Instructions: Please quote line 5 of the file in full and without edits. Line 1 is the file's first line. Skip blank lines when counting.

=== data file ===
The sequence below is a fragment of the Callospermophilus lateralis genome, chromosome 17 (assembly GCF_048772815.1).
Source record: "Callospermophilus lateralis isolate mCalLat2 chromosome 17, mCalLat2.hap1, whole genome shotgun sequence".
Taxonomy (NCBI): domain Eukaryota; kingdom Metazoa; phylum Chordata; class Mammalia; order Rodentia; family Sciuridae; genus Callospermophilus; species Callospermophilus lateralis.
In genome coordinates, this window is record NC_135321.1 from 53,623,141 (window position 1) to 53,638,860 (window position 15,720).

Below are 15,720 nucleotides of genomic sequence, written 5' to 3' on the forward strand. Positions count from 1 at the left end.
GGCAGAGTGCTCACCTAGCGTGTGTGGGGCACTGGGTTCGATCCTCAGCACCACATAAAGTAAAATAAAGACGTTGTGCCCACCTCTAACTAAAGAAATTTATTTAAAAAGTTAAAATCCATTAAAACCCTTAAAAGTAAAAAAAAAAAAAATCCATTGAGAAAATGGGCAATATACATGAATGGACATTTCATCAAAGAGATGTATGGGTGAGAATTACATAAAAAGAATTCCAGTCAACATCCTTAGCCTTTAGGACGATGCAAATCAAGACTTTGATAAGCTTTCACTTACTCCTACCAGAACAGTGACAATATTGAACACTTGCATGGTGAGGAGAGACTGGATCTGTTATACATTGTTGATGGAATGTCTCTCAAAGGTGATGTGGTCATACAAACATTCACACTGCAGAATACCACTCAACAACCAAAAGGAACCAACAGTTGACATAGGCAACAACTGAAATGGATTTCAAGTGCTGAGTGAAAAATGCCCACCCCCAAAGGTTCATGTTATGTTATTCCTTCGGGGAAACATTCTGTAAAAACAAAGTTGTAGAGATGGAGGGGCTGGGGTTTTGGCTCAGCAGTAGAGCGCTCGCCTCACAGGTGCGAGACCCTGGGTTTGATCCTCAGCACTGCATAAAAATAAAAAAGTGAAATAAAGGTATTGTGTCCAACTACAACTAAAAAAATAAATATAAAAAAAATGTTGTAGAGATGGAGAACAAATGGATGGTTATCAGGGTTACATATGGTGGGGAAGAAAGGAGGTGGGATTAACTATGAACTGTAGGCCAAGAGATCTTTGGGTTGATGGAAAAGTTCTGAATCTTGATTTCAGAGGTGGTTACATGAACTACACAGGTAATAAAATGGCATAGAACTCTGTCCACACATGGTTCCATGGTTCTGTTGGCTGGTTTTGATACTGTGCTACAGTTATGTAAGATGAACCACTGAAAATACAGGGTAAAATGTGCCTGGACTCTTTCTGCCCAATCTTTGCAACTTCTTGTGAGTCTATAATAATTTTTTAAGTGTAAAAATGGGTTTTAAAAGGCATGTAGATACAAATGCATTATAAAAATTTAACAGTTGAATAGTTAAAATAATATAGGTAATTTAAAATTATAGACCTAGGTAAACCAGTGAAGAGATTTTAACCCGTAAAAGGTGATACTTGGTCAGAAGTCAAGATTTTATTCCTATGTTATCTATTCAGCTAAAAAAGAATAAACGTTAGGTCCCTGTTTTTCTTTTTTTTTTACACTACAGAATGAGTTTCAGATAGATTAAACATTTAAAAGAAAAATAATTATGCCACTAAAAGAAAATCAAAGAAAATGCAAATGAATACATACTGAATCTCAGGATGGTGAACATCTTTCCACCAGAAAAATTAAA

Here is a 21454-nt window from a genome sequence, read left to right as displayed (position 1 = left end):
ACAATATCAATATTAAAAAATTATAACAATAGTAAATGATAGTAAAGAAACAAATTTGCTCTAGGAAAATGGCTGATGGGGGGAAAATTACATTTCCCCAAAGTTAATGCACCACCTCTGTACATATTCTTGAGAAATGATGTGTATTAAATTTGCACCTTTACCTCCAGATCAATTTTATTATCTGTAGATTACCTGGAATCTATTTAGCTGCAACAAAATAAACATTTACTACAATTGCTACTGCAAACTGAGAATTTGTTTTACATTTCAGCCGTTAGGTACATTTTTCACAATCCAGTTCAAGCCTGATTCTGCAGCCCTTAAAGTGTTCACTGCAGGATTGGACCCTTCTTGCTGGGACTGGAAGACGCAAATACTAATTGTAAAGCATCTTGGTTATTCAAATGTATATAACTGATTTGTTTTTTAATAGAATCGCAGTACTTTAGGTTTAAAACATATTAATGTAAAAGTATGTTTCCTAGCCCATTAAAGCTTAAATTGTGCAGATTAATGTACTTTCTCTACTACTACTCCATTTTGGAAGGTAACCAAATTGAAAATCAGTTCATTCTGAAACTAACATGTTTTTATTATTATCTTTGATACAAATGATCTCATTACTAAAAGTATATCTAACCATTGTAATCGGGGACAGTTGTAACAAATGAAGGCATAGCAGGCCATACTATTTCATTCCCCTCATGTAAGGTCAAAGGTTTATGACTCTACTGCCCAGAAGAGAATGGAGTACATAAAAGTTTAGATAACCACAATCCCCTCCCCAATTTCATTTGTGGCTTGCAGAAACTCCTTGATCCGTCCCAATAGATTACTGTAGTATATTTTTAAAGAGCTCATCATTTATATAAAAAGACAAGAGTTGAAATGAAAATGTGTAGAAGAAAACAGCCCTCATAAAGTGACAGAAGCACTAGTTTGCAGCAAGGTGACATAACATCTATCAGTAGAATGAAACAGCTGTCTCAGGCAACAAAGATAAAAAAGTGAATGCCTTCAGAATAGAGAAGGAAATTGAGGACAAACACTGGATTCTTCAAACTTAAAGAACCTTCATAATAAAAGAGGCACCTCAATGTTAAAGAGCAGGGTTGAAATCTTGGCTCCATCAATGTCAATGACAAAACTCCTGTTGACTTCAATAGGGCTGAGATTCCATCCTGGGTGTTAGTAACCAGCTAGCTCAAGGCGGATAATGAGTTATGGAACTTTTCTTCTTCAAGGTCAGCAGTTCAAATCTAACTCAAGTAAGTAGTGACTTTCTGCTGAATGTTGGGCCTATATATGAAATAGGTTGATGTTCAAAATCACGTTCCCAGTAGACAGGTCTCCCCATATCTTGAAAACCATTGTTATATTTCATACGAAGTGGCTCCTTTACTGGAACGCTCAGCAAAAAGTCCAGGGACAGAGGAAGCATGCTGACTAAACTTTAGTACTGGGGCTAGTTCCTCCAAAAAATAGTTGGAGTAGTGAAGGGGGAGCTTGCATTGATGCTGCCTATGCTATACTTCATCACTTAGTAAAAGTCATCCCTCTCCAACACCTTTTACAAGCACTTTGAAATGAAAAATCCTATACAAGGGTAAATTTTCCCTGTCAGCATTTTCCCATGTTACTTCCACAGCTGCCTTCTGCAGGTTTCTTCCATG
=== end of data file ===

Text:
Below are 15,720 nucleotides of genomic sequence, written 5' to 3' on the forward strand. Positions count from 1 at the left end.